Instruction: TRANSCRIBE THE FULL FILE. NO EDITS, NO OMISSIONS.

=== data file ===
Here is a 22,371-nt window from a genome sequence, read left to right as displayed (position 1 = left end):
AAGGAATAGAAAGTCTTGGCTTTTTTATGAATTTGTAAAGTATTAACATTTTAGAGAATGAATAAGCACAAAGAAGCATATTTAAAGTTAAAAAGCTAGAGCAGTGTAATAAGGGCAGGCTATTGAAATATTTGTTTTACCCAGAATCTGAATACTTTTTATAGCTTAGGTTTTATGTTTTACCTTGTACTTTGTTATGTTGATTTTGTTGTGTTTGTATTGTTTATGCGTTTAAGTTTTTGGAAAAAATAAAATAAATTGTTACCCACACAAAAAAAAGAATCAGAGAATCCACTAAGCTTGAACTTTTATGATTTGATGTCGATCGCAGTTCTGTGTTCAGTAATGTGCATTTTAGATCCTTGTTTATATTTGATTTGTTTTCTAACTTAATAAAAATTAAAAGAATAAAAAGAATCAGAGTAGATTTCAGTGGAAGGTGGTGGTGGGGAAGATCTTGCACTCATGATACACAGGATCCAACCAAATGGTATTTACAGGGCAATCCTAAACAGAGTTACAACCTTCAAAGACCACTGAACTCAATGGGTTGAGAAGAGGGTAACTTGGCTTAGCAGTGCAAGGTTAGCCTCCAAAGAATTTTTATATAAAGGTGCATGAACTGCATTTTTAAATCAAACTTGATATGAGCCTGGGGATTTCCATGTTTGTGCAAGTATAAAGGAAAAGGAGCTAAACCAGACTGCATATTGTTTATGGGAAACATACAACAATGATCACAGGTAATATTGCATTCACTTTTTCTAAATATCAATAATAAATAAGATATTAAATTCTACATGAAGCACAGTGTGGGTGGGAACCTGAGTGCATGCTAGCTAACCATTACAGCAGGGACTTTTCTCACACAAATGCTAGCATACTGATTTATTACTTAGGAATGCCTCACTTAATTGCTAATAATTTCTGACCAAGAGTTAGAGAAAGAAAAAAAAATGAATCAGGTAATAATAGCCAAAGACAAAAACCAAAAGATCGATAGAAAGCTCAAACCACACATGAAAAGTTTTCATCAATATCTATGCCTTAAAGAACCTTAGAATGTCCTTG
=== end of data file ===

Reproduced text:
Here is a 22,371-nt window from a genome sequence, read left to right as displayed (position 1 = left end):
AAGGAATAGAAAGTCTTGGCTTTTTTATGAATTTGTAAAGTATTAACATTTTAGAGAATGAATAAGCACAAAGAAGCATATTTAAAGTTAAAAAGCTAGAGCAGTGTAATAAGGGCAGGCTATTGAAATATTTGTTTTACCCAGAATCTGAATACTTTTTATAGCTTAGGTTTTATGTTTTACCTTGTACTTTGTTATGTTGATTTTGTTGTGTTTGTATTGTTTATGCGTTTAAGTTTTTGGAAAAAATAAAATAAATTGTTACCCACACAAAAAAAAGAATCAGAGAATCCACTAAGCTTGAACTTTTATGATTTGATGTCGATCGCAGTTCTGTGTTCAGTAATGTGCATTTTAGATCCTTGTTTATATTTGATTTGTTTTCTAACTTAATAAAAATTAAAAGAATAAAAAGAATCAGAGTAGATTTCAGTGGAAGGTGGTGGTGGGGAAGATCTTGCACTCATGATACACAGGATCCAACCAAATGGTATTTACAGGGCAATCCTAAACAGAGTTACAACCTTCAAAGACCACTGAACTCAATGGGTTGAGAAGAGGGTAACTTGGCTTAGCAGTGCAAGGTTAGCCTCCAAAGAATTTTTATATAAAGGTGCATGAACTGCATTTTTAAATCAAACTTGATATGAGCCTGGGGATTTCCATGTTTGTGCAAGTATAAAGGAAAAGGAGCTAAACCAGACTGCATATTGTTTATGGGAAACATACAACAATGATCACAGGTAATATTGCATTCACTTTTTCTAAATATCAATAATAAATAAGATATTAAATTCTACATGAAGCACAGTGTGGGTGGGAACCTGAGTGCATGCTAGCTAACCATTACAGCAGGGACTTTTCTCACACAAATGCTAGCATACTGATTTATTACTTAGGAATGCCTCACTTAATTGCTAATAATTTCTGACCAAGAGTTAGAGAAAGAAAAAAAAATGAATCAGGTAATAATAGCCAAAGACAAAAACCAAAAGATCGATAGAAAGCTCAAACCACACATGAAAAGTTTTCATCAATATCTATGCCTTAAAGAACCTTAGAATGTCCTTG